Sustainable trend alert: from ceramic side-tables to lighting made from mushrooms
With sustainability becoming increasingly important in consumers’ buying habits, designers and design-led brands are taking their environmental impact more seriously than ever before. By incorporating new, ecologically-sound materials and recycling where they can, we’re seeing an abundance of sustainable alternatives coming onto the market.
A report from Nielsen suggests that two-thirds of global consumers are happy to pay that little bit extra to be safe in the knowledge that their product has been sourced and manufactured responsibly. As you move down the age scale, this rockets up: 73% of Millennial respondents would pay more for sustainable homewares.
At the same time, small businesses are implementing industrial processes to reduce their waste while creating products that are more sustainable, cheaper and easier to make.
These creative designers are embracing materials that were once neglected. Love it or loathe it, cork is here to stay; and you’ll see a whole host of other interesting new materials, too.
Right now, it’s smaller, agile companies like the ones we’ve mentioned here that have paved the way for innovation, but we’re expecting to see pick-up from bigger brands towards the end of 2019 and beyond.
Jin Kuramoto offers a 100% biodegradable chair that’s made from flax fibres and bio resin. You can also expect to see plant-based materials in unexpected spaces: creative sustainability fans are even able to grow Danielle Trofe’s mushroom lights at home.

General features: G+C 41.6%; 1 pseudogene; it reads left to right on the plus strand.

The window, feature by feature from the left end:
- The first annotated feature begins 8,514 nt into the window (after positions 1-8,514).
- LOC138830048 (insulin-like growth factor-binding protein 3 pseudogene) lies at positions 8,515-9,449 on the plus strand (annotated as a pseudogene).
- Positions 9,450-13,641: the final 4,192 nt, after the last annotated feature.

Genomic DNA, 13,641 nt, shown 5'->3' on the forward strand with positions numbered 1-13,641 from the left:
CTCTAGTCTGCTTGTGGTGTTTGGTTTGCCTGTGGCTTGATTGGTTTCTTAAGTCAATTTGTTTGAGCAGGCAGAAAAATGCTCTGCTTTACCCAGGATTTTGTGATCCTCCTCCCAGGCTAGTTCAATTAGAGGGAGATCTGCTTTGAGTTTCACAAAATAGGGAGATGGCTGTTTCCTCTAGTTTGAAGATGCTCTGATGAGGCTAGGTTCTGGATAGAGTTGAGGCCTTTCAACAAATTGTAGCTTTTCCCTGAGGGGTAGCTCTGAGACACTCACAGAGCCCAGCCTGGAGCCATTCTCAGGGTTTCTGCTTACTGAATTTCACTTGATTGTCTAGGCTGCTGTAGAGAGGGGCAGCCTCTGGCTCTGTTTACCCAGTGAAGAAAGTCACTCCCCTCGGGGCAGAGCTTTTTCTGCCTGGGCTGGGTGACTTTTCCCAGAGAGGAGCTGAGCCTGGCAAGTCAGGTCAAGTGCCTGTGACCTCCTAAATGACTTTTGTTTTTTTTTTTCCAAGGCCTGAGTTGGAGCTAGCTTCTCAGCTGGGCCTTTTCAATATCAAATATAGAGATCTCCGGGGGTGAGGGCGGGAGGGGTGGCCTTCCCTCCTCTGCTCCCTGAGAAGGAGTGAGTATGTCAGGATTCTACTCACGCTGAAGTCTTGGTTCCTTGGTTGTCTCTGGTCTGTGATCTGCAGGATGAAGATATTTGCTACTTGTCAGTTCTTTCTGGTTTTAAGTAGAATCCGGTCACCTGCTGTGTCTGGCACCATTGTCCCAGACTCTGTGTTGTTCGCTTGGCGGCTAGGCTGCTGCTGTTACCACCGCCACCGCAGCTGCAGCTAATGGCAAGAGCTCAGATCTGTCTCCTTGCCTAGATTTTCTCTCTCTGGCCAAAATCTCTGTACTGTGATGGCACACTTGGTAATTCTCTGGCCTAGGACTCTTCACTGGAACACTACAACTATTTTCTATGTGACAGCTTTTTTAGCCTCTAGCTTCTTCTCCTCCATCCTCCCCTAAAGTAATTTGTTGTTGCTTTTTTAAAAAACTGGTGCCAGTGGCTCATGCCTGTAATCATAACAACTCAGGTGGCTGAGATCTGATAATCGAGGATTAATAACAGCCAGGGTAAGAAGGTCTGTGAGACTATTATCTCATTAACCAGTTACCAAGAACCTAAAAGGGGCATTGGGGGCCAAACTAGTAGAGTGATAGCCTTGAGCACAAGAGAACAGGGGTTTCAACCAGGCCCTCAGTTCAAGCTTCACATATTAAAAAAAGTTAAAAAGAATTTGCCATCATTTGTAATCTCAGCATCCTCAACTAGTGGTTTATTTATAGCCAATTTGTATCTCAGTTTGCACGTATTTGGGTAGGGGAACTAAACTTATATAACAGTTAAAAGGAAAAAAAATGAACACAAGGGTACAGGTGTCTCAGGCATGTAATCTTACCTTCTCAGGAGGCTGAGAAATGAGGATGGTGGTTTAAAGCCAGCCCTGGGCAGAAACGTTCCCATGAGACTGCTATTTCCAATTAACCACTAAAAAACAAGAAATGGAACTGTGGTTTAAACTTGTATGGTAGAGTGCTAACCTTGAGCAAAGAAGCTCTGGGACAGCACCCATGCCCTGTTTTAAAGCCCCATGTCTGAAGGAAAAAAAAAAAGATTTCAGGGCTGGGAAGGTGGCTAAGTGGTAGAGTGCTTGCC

Every day, the Sustainable Kitchens team is reusing excess materials in some way. It’s something we’re pleased to see happening elsewhere on the furniture market, too. Chaozhou in China, the largest ceramics production base in the world, suffers from a high amount of wasted produce; but Bentu Design is highlighting and tackling the issue by creating beautiful furniture from excess ceramic.
Speaking to Dezeen, a company representative said “Our name Bentu means ‘local creating’. It means starting from an understanding and raw materials that are local. Even dirt could be as valuable as diamond when it is treated diligently.”
As you can see from browsing our portfolio of bespoke kitchens, the industrial look is always popular. We love Christophe Machet’s range of Pipeline chairs, which are crafted using CNC-cut sewage pipes. They’re made quickly and easily, and are both cheap and durable.
Sustainability in design is one of our main priorities, and it’s something we’re more than happy to help you with.